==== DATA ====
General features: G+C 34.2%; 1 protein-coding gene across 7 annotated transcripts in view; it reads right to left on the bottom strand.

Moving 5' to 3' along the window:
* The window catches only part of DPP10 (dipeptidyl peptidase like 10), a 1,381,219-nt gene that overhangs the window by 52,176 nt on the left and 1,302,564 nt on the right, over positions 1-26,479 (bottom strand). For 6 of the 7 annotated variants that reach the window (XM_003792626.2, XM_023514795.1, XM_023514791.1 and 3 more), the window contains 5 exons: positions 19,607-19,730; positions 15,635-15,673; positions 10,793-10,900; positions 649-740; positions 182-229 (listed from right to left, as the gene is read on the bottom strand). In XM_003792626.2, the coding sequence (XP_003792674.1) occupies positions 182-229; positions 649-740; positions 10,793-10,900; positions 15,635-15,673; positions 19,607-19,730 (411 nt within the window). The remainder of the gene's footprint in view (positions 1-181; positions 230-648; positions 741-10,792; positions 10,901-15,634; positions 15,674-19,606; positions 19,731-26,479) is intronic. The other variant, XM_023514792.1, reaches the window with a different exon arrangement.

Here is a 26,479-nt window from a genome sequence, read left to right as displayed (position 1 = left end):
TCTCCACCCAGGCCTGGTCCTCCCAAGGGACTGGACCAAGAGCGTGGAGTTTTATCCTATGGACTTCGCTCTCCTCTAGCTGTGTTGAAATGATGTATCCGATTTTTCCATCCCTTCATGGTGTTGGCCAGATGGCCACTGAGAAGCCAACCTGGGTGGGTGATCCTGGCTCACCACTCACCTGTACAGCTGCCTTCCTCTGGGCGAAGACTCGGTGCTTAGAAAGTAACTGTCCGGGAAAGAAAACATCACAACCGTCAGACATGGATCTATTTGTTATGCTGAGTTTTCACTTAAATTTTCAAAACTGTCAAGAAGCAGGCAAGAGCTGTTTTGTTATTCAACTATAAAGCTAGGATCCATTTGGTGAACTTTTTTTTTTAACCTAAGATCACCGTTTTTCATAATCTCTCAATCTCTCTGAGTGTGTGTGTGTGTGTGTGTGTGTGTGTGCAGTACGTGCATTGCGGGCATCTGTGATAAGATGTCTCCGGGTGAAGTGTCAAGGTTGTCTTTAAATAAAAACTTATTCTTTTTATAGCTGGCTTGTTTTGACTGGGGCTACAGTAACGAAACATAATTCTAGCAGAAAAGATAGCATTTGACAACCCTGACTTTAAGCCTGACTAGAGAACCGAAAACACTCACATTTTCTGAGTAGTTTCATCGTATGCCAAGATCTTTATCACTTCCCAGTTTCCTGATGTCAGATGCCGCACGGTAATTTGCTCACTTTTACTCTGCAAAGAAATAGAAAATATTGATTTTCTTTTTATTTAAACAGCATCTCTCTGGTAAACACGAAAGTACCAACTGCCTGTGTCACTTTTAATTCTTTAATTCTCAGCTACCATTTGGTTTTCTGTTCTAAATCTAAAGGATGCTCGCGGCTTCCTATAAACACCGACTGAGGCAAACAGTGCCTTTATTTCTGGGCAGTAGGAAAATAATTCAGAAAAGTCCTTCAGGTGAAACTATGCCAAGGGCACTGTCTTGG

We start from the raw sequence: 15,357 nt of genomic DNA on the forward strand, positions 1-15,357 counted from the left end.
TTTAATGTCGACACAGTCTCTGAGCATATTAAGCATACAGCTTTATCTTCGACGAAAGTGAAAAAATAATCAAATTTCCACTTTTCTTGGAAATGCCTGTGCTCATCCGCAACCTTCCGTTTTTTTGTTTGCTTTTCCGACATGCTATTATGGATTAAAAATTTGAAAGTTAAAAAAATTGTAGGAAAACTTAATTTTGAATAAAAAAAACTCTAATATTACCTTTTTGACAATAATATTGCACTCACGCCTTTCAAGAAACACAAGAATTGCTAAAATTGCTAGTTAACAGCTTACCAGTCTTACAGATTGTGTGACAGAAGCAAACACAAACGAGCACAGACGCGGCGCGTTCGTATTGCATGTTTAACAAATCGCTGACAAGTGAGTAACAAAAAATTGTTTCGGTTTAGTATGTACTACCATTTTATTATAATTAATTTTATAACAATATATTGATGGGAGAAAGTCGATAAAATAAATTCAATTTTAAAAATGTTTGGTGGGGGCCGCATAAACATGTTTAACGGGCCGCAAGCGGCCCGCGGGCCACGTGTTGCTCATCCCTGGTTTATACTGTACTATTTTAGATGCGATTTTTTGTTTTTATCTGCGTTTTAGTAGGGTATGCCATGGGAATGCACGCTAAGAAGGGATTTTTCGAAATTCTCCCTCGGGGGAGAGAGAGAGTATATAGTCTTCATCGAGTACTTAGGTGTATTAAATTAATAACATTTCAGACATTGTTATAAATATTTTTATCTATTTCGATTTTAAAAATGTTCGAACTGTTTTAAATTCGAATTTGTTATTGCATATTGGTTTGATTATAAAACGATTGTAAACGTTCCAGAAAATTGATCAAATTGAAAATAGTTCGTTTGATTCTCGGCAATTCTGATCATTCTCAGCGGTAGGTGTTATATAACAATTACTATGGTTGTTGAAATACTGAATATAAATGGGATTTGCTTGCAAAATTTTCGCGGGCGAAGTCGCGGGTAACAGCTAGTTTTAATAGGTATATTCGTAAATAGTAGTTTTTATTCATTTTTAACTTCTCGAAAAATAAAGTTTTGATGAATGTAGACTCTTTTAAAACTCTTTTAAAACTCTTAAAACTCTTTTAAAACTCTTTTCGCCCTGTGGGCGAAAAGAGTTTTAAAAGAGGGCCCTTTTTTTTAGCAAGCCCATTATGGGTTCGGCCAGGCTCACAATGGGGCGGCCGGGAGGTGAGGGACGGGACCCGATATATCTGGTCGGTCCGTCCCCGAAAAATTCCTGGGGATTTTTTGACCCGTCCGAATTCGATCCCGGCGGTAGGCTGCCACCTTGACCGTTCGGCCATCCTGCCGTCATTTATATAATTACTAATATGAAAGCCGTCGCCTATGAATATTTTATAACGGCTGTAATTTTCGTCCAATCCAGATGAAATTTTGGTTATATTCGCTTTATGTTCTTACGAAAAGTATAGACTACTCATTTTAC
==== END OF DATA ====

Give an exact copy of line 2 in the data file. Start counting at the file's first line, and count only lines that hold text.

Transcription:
Moving 5' to 3' along the window: